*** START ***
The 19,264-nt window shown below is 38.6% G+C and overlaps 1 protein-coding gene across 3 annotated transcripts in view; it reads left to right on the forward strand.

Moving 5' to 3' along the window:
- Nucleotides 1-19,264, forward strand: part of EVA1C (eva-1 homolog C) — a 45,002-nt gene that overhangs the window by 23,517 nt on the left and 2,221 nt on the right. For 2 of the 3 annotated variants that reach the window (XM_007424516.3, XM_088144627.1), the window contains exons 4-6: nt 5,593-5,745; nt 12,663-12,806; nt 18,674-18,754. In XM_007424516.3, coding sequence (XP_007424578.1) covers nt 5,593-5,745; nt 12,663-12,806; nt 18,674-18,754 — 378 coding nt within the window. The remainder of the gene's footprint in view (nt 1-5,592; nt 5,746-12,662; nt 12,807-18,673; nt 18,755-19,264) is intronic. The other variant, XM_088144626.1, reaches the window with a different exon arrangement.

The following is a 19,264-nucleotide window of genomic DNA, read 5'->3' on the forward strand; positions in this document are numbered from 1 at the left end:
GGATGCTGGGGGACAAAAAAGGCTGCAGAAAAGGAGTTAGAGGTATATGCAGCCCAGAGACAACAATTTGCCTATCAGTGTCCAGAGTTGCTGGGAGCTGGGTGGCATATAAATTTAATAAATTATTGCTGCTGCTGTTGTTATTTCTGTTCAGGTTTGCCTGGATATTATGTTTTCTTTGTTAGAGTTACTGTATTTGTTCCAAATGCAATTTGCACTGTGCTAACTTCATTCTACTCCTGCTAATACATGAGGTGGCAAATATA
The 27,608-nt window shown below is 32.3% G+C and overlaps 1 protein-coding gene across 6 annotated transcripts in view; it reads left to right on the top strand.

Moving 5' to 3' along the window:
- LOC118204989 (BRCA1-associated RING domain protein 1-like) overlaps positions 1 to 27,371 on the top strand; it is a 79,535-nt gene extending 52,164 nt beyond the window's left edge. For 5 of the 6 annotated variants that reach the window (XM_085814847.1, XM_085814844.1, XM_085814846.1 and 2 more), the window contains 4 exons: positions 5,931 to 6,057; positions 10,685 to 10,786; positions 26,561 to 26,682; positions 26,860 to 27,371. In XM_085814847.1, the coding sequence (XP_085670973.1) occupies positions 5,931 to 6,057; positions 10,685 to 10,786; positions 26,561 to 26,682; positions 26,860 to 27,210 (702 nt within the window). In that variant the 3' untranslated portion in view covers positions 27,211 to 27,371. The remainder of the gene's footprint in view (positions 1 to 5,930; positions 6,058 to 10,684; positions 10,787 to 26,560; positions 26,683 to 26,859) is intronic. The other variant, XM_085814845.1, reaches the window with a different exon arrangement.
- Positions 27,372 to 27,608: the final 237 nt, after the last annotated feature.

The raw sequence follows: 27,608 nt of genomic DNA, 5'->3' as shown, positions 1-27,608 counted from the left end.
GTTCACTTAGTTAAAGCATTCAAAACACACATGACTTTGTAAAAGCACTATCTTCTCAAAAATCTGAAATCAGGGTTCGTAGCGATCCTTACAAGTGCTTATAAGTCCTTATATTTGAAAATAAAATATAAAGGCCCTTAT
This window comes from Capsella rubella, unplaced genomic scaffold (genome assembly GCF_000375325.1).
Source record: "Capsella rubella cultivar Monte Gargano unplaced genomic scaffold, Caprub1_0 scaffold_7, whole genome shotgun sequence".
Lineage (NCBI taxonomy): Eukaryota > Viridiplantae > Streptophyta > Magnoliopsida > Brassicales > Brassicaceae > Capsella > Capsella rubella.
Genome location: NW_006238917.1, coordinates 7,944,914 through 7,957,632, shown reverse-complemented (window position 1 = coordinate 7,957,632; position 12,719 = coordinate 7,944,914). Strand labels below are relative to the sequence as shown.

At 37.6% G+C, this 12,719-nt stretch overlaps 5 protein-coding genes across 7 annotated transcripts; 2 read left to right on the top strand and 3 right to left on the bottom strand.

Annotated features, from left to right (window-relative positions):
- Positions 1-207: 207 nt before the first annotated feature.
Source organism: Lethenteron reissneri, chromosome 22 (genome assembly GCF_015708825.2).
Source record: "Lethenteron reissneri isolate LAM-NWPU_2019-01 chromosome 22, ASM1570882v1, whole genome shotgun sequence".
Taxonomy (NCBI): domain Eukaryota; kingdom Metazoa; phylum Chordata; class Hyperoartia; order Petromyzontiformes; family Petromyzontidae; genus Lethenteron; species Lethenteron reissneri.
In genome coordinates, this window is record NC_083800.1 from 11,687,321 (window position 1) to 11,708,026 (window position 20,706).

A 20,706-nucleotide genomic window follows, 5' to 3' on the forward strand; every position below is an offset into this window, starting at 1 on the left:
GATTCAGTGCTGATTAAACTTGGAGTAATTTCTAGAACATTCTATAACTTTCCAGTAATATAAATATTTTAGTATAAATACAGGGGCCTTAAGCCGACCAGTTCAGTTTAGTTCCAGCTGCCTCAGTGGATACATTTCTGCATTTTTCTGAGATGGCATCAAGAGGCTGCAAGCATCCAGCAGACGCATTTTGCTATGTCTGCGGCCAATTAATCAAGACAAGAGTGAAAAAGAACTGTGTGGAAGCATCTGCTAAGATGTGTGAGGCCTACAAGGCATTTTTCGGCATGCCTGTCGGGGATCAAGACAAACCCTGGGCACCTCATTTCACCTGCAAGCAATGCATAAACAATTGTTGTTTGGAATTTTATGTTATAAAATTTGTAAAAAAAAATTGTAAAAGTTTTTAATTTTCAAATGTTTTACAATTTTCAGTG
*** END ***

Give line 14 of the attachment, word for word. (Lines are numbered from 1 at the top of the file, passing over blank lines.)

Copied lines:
Lineage (NCBI taxonomy): Eukaryota > Viridiplantae > Streptophyta > Magnoliopsida > Brassicales > Brassicaceae > Capsella > Capsella rubella.